- Pfizer will allow other drugmakers to cheaply produce its experimental COVID-19 drug, announcing Tuesday a licensing agreement with a United Nations-backed group aimed at expanding access to the antiviral pill outside of wealthy countries.
- The pact with The Medicines Patent Pool permits the public health-focused organization to sublicense rights to generic manufacturers to make and supply Pfizer's drug in 95 countries covering just over half of the world's population. Per the agreement, Pfizer will waive royalties on sales while COVID-19 is classified as a public health emergency by the World Health Organization, and won't claim any royalties on sales in low-income countries thereafter.
- The agreement is similar to one The Medicines Patent Pool struck with Merck & Co. for its COVID-19 pill molnupiravir, developed together with Ridgeback Biotherapeutics. While the two drugs work differently, both have proved in testing to dramatically reduce the risk of hospitalization and death from COVID-19 when given soon after coronavirus infection.
Pfizer is sharing rights to make its COVID-19 pill even as it closely guards the recipe for its coronavirus vaccine, which has mostly been supplied to high- or upper middle-income countries and is set to make the company $36 billion this year.
The pill, called Paxlovid, is not yet approved for use in any country. But recent study results showed treatment with the drug cut the risk of hospitalization or death from COVID-19 by nearly 90% versus placebo for patients who received it within three days of symptoms. Pfizer ended the study early as a result and is working to soon submit an application for emergency authorization to the Food and Drug Administration.
As an oral and comparatively easy-to-manufacture drug, Paxlovid could have a large impact in countries with less developed healthcare infrastructure. Pfizer's deal with The Medicines Patent Pool could expand access considerably, although it may still take some time for the group to sign sub-licenses and for generic manufacturers to ramp up production following regulatory approvals.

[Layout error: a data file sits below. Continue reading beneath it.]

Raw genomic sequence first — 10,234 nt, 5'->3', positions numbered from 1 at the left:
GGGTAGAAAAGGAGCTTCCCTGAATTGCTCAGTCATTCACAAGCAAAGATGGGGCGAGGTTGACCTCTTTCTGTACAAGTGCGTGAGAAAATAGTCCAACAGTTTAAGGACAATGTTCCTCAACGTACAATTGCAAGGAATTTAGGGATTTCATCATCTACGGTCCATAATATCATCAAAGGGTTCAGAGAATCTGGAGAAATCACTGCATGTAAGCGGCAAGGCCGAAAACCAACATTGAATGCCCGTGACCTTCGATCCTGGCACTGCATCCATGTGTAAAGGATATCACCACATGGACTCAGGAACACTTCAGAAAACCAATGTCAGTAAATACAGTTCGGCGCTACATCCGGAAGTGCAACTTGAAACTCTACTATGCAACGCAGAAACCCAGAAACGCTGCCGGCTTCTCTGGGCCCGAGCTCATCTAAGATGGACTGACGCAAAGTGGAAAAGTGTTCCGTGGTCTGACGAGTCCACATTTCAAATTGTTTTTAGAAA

"The licensed territory is large and underserved by vaccine manufacturers, making inexpensive to manufacture therapeutics particularly important," said James Love, director of the advocacy group Knowledge Ecology International.
"Pfizer deserves credit for engaging with the MPP and agreeing to transparency, open and procompetitive licensing in the middle of a pandemic for this product," he added.
Ninety-five countries in all are covered by the agreement, 10 fewer than the 105 included in Merck's agreement with The Medicines Patent Pool for its drug molnupiravir. (Pfizer excluded 17 countries covered by Merck's deal, but added seven that weren't.)
Pfizer's licensing agreements allow generic manufacturers granted rights to produce Paxlovid anywhere, as long as they supply within the 95 covered countries.
Paxlovid is administered alongside an old HIV drug called ritonavir that slows the body's metabolism of Pfizer's drug, giving it more time to block coronavirus replication. The Medicines Patent Pool says it also has licenses in place for ritonavir, which is sold by AbbVie and several generic drugmakers in the U.S.
"[Paxlovid] is to be taken together with ritonavir, an HIV medicine we know well, as we have had a license on it for many years, and we will be working with generic companies to ensure there is enough supply for both COVID-19 and HIV," said Charles Gore, executive director of The Medicines Patent Pool, in a Nov. 16 statement.
It's unclear exactly how many treatment courses of Paxlovid Pfizer could supply this year, should the pill win authorization in the U.S. and elsewhere. Company CEO Albert Bourla has indicated his company could produce 50 million courses next year.
Depending on how many generic manufacturers sign up to make Paxlovid through The Medicines Patent Pool, that number could rise significantly. One, Dr. Reddy's of India, has already indicated interest.
Pfizer also hasn't said how much it will charge for a course of Paxlovid, although the treatment likely would be available for less when produced by generic drugmakers for use in lower-income countries.
Merck, which recently won authorization in the U.K. for molnupiravir, has signed supply deals with the U.S. that suggest a price of about $700 per treatment course, although that figure may change in other contracts.